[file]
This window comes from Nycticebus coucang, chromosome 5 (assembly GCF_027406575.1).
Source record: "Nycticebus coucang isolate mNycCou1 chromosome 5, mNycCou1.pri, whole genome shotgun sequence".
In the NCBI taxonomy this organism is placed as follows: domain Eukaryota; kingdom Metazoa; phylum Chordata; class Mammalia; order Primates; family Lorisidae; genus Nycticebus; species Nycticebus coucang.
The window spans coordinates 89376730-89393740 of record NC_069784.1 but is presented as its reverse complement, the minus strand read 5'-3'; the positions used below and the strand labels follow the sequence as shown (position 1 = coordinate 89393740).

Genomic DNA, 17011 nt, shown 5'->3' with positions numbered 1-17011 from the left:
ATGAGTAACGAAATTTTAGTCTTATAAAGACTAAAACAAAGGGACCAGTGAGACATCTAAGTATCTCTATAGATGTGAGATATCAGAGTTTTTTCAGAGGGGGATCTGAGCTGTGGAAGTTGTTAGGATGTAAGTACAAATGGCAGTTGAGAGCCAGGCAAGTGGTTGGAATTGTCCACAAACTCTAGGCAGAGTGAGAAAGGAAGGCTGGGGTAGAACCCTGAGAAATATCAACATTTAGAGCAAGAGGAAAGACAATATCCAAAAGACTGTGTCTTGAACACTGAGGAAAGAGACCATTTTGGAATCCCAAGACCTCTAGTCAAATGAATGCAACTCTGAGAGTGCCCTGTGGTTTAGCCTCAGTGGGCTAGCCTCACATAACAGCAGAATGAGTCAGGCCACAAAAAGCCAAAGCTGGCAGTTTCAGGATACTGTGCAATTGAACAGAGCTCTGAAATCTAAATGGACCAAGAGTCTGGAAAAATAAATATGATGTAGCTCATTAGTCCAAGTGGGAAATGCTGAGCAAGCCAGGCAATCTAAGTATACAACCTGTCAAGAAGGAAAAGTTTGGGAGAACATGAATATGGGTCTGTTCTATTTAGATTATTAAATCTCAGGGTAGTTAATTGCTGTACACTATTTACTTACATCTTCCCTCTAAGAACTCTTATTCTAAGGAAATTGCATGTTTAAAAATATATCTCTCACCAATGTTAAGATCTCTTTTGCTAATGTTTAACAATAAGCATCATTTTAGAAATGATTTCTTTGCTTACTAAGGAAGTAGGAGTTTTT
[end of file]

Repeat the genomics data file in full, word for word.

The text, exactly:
This window comes from Nycticebus coucang, chromosome 5 (assembly GCF_027406575.1).
Source record: "Nycticebus coucang isolate mNycCou1 chromosome 5, mNycCou1.pri, whole genome shotgun sequence".
In the NCBI taxonomy this organism is placed as follows: domain Eukaryota; kingdom Metazoa; phylum Chordata; class Mammalia; order Primates; family Lorisidae; genus Nycticebus; species Nycticebus coucang.
The window spans coordinates 89376730-89393740 of record NC_069784.1 but is presented as its reverse complement, the minus strand read 5'-3'; the positions used below and the strand labels follow the sequence as shown (position 1 = coordinate 89393740).

Genomic DNA, 17011 nt, shown 5'->3' with positions numbered 1-17011 from the left:
ATGAGTAACGAAATTTTAGTCTTATAAAGACTAAAACAAAGGGACCAGTGAGACATCTAAGTATCTCTATAGATGTGAGATATCAGAGTTTTTTCAGAGGGGGATCTGAGCTGTGGAAGTTGTTAGGATGTAAGTACAAATGGCAGTTGAGAGCCAGGCAAGTGGTTGGAATTGTCCACAAACTCTAGGCAGAGTGAGAAAGGAAGGCTGGGGTAGAACCCTGAGAAATATCAACATTTAGAGCAAGAGGAAAGACAATATCCAAAAGACTGTGTCTTGAACACTGAGGAAAGAGACCATTTTGGAATCCCAAGACCTCTAGTCAAATGAATGCAACTCTGAGAGTGCCCTGTGGTTTAGCCTCAGTGGGCTAGCCTCACATAACAGCAGAATGAGTCAGGCCACAAAAAGCCAAAGCTGGCAGTTTCAGGATACTGTGCAATTGAACAGAGCTCTGAAATCTAAATGGACCAAGAGTCTGGAAAAATAAATATGATGTAGCTCATTAGTCCAAGTGGGAAATGCTGAGCAAGCCAGGCAATCTAAGTATACAACCTGTCAAGAAGGAAAAGTTTGGGAGAACATGAATATGGGTCTGTTCTATTTAGATTATTAAATCTCAGGGTAGTTAATTGCTGTACACTATTTACTTACATCTTCCCTCTAAGAACTCTTATTCTAAGGAAATTGCATGTTTAAAAATATATCTCTCACCAATGTTAAGATCTCTTTTGCTAATGTTTAACAATAAGCATCATTTTAGAAATGATTTCTTTGCTTACTAAGGAAGTAGGAGTTTTT